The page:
Ninth in a Series: A Rising Southside
We continue our series examining the economic, educational and cultural growth on San Antonio’s Southside today with stories from two educational institutions. Links to all stories in this series can be found at the end of this post, including the series opener: “It’s The Decade of Downtown, But Don’t Miss San Antonio’s Rising Southside.
In 1974, Fernando Rodriguez, Jr., introduced a resolution at the Communities Organized for Public Service’s (COPS) first convention to work toward obtaining a place of higher education for the Southside of San Antonio.
It’s been 28 years since the first classes were offered at Palo Alto College, and I’ve been fortunate enough to be a part of this institution for the past 14 years.
As the first college in San Antonio located south of Highway 90, our goal was to provide access for a majority of people who had not previously been exposed to any type of higher education. Since our first classes were offered in Fall 1985, we have provided education for more than 100,000 individuals.
While our overall average student age is about 24 years old, in 2012, Palo Alto College’s youngest student was 15 and the oldest student was 72.
As a federally designated Hispanic Serving Institution since 2000, 71% of our students identify as Hispanic or Latino. Often the first in their families to attend college, many Palo Alto College students want to attend classes where they feel at home – where they experience being a part of a community of people striving to succeed in achieving their dream by obtaining their college degree. In Fall 2012, more than 57% of our students came from the southern sector of San Antonio.
With thousands of graduates in our history and an expected 8,600 students enrolled for Fall 2013, we continuously strive to provide education that is accessible to ensure success for our students and their families. We offer more than 120 degree and certificate programs that range in completion from two weeks to two years.
Traditionally, students at Palo Alto College have been prepared and encouraged to transition to a university or to complete workforce training that can help them advance in the workplace. We have continued to foster a strong economy on the Southside by providing valuable and desirable employees and developing relationships with corporate partners that ultimately benefit the entire surrounding community.
As the economic pattern of San Antonio and Bexar County continues to evolve, it is apparent now more than ever how integral Palo Alto College students are to the future workforce of San Antonio. By empowering our students with a hands-on, interactive experience, we prepare them for the high-skill, high-wage jobs required by today’s top employers.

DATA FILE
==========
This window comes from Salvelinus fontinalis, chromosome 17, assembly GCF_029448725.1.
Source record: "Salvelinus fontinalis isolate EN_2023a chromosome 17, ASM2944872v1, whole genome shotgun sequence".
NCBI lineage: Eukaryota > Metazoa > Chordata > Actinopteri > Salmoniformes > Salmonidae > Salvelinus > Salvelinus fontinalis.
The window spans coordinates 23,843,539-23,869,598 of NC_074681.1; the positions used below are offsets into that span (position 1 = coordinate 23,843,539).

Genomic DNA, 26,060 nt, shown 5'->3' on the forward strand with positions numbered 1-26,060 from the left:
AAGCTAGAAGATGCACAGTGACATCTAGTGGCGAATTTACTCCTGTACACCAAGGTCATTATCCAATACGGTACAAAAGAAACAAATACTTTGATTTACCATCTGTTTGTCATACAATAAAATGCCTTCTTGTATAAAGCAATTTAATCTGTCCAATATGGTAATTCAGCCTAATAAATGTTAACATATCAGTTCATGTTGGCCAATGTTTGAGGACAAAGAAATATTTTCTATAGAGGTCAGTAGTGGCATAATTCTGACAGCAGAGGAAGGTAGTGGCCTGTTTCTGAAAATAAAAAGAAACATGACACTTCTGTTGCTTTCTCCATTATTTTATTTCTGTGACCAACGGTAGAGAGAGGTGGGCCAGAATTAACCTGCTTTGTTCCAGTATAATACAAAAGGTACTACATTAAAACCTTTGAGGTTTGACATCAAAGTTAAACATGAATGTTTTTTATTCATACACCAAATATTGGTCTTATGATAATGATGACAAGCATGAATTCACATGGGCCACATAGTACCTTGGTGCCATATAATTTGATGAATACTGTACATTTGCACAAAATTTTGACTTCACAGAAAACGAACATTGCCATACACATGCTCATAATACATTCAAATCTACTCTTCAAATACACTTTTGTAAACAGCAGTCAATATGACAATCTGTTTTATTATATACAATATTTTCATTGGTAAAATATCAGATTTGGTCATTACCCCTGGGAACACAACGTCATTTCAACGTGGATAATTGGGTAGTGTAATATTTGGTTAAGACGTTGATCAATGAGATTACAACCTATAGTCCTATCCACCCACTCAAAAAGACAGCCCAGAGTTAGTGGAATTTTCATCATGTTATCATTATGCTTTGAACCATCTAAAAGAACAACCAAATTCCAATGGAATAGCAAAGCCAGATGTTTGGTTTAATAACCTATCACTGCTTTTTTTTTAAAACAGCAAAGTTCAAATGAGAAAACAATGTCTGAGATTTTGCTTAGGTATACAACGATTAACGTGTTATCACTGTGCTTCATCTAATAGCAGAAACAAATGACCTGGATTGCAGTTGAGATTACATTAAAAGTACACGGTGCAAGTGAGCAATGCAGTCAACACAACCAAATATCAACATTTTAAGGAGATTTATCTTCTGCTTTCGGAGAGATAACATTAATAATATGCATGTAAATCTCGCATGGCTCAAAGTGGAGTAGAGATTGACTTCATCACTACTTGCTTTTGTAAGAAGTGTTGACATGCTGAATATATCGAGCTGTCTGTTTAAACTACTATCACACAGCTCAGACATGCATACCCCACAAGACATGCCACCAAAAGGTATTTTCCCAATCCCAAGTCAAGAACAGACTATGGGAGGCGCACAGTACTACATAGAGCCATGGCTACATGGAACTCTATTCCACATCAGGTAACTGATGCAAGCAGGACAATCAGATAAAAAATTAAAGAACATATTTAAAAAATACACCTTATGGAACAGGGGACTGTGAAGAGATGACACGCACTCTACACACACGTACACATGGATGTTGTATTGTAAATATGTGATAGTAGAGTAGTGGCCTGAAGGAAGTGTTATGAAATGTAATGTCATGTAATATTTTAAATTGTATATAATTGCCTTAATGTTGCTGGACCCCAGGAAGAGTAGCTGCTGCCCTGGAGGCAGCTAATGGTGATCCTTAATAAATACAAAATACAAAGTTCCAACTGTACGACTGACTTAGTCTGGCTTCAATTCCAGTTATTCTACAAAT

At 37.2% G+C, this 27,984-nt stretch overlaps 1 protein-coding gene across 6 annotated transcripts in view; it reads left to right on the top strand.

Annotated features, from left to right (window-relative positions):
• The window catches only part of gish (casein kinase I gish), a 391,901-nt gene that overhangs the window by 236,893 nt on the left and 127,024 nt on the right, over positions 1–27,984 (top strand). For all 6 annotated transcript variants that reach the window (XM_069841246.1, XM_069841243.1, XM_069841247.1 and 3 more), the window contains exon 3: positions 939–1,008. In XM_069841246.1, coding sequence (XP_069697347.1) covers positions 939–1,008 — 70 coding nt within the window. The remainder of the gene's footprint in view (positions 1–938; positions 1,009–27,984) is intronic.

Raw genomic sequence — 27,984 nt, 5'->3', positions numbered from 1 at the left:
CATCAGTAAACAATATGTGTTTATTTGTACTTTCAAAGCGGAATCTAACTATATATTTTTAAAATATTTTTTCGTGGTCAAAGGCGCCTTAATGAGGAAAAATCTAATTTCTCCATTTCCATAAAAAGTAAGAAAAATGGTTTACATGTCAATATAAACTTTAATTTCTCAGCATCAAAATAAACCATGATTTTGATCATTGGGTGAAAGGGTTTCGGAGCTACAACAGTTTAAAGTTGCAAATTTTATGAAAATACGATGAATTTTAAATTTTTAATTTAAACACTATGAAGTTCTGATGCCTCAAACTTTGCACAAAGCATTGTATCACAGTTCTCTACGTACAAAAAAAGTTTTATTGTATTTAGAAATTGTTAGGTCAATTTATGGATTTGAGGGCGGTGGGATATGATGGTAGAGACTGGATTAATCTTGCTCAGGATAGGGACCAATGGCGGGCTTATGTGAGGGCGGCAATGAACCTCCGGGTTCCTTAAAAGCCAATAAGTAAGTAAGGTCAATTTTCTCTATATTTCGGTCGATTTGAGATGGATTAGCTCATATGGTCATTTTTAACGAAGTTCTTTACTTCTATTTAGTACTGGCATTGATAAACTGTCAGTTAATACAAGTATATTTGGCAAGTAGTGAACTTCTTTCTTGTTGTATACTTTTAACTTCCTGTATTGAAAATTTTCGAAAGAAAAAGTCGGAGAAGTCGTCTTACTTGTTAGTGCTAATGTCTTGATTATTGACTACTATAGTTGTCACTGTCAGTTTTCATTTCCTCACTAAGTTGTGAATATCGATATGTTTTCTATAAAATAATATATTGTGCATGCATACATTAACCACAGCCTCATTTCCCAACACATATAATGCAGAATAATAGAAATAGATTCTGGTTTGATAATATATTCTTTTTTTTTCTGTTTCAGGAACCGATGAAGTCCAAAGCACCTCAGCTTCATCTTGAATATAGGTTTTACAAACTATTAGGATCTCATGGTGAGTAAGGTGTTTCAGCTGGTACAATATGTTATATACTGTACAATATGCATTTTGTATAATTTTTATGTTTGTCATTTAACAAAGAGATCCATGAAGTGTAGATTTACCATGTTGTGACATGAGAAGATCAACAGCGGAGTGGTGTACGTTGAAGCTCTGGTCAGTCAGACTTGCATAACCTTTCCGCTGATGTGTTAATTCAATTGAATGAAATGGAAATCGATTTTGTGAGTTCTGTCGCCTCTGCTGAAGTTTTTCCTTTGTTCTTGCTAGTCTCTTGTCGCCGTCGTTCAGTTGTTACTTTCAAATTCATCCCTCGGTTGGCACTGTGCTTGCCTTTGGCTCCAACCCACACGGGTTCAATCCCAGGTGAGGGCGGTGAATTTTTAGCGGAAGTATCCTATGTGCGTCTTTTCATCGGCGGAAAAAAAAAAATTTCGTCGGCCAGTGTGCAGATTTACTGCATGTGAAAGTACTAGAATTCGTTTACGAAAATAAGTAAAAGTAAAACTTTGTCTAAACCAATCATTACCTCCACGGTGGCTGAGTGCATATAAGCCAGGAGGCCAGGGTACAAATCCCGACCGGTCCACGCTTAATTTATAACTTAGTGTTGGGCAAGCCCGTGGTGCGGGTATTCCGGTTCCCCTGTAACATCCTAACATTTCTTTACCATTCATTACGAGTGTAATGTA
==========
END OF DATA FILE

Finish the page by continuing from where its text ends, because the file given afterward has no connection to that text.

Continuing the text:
When Toyota began building its automotive assembly plant in 2005, our key location in the Southside became a pivotal part in training 1,500 employees in preparation for the start of production – and the relationship continues today. Our Career & Technical programs, including Industrial Automation, give Palo Alto College students a pipeline from education to career.
The booming Eagle Ford Shale expansion means more demand for trained individuals and billions of dollars in economic activity. At Palo Alto College, we provide customized corporate training to ensure employees meet industry standards and certifications and are up-to-date on the latest developments in the natural gas industry.
As the industry demands continue to increase, Palo Alto College is dedicated to providing more opportunities for students to get focused training in the field.
Exposure to higher education is imperative for students to be college ready. In an effort to expand access to students, Palo Alto College is collaborating with area schools to develop Early College High School programs, where high school students can earn college credits leading up to an associate’s degree by the time they graduate with their high school diploma.
This builds on a successful Alamo Colleges model with the first two initial programs – Travis Early College High School (San Antonio Independent School District) with San Antonio College and Judson Early College Academy (Judson Independent School District) with Northeast Lakeview College. Eighty-two percent of students from both programs graduate with a substantial amount of college hours and many with an associate’s degree.
Beginning in Fall 2014, we will partner with Harlandale Independent School District, the New Frontiers Charter School, and the Henry Ford Academy at the Alameda in providing this unique opportunity for college access in central and south San Antonio, and we continue to be in conversations with many other school districts in the region to expand. The early college model builds on current efforts to work in tandem with our colleagues from Texas A&M University – San Antonio to ensure a seamless educational experience for area students from their first year to graduation.
Ultimately, our goal is to produce educated, prepared individuals who can leave Palo Alto College and be successful in their future education and career paths. Our students have a crucial stake in the San Antonio economic development engine, and we play a vital role in making sure South San Antonio understands how important they are to the future of our community.
Dr. Mike Flores was appointed president of Palo Alto College in September 2012. Dr. Flores joined Palo Alto College in 1999 and has served in a variety of roles, including Director of Institutional Research, Planning, and Development; Dean of Institutional Effectiveness and Community Development; Vice President of College Services; Vice President of Student Affairs; and interim Vice President of Academic Affairs. He currently serves as a Data Coach for Achieving the Dream and has served as a fellow with the American Council on Education and the Hispanic Association of Colleges & Universities.